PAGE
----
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Linked: What Facebook Is Good For, and Why It Can’t Be Good Anymore

Dave’s example of what Facebook is good for is similar to why I’m still on Facebook.

I don’t use Facebook much anymore. Twitter is more my speed. But I logged on a few months ago and the algorithm surfaced a picture that Jon had posted, grinning on his couch, with his wife and kid. It’s the same damn grin that I remember from our youth – a full-force “I’m exactly where I ought to be” smile. It made my day a little better. It’s nice to have an occasional, lightweight reminder of the good people I’ve known through the years.

It left me thinking, this is what Facebook is actually good for. It’s what Facebook barely is anymore.

I’ve moved across the country a couple of times now. I’ve lived in 5 different states and have contacts and friends around the country. (And some outside of the US). Facebook, when it allows me to see someone’s new marriage, their kids, or even the sad things they are living with, provides the best way I’ve found to at least keep in touch in some small way with a lot of those folks.

It’s all the other stuff that makes Facebook terrible. The worst part is pushing news and politics front and center and the insane number of posts that are either outright ads or “suggestions”. There’s also the constant feeling that my efforts to share what’s going on in my life are seen by fewer and fewer of the people I’m connected to. (Because of all the other stuff they have to weed through to find it.)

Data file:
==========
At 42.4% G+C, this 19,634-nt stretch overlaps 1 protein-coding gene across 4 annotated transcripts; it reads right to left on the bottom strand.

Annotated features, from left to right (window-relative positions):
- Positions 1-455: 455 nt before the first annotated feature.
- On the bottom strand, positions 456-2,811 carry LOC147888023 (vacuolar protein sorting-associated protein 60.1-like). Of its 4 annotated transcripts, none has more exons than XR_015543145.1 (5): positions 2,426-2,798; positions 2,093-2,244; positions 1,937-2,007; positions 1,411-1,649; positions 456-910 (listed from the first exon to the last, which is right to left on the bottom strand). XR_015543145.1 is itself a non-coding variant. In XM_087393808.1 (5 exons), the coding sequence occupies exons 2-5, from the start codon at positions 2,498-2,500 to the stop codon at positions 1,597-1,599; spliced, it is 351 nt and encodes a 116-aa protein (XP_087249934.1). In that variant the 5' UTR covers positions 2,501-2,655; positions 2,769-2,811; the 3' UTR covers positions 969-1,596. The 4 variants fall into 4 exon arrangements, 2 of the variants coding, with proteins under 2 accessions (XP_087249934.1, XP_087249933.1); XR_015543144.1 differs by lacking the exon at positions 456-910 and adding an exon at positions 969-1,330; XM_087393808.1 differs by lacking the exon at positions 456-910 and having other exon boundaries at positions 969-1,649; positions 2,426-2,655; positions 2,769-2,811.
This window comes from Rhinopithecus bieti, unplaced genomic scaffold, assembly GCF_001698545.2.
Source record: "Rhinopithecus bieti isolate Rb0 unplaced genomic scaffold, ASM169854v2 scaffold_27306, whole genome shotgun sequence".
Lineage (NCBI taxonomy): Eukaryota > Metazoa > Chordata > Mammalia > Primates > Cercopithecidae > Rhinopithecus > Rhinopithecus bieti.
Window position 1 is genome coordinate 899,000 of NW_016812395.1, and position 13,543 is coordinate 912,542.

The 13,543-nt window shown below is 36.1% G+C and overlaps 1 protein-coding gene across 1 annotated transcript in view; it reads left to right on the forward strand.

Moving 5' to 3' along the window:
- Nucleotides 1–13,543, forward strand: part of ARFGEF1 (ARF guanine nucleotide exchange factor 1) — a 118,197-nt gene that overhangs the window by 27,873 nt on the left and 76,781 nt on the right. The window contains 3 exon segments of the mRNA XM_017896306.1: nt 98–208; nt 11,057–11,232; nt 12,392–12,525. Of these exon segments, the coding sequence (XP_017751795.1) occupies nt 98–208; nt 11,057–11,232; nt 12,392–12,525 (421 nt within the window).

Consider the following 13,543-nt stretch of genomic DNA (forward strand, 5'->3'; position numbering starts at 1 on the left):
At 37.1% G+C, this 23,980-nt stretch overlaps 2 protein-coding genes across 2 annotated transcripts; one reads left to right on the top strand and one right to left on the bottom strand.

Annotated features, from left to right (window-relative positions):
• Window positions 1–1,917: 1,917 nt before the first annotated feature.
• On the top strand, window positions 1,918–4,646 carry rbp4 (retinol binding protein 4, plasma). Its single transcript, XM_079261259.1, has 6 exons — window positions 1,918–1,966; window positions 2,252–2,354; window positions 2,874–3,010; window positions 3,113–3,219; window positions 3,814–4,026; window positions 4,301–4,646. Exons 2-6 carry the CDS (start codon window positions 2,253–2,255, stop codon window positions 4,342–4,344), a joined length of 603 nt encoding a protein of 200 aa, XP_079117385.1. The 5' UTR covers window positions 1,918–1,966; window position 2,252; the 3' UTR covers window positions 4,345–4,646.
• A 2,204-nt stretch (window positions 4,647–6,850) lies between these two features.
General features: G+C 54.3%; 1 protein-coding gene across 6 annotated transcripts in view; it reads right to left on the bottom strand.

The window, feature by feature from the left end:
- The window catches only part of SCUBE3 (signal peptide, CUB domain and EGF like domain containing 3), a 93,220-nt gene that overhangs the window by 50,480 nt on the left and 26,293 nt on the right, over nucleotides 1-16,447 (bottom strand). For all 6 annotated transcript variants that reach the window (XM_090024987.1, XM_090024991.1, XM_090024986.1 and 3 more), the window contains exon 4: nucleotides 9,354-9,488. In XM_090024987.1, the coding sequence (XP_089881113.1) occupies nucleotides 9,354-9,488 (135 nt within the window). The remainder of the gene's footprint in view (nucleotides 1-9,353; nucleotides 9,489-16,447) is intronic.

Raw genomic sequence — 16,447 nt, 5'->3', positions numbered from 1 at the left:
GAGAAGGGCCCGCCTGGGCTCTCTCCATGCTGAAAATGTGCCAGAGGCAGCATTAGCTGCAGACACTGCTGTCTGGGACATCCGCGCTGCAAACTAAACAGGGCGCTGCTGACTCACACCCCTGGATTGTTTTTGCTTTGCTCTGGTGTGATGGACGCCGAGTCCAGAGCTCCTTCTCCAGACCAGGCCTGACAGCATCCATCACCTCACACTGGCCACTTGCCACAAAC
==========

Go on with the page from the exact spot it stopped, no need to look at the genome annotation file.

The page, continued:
And, as Dave points out, Facebook could have been just that. But that’s not mansion money. That’s not early investors becoming millionaire money. Silicon Valley, Venture Capitalists, and the tech industry aren’t interested in small, sustainable tools. They want billions.

It’s a familiar story. One we’ve seen play out across the Web and the technology sector. One we will see play out in Crypto, Metaverse, and Web 3.0 soon. (You could even argue those things only exist because there are people looking for big money, as Dave points out below.)

So, where are the small tools that make our lives better instead of trying to get “mansion-rich” off of us? The ones we won’t eventually come to hate? Is it even possible to create them anymore?


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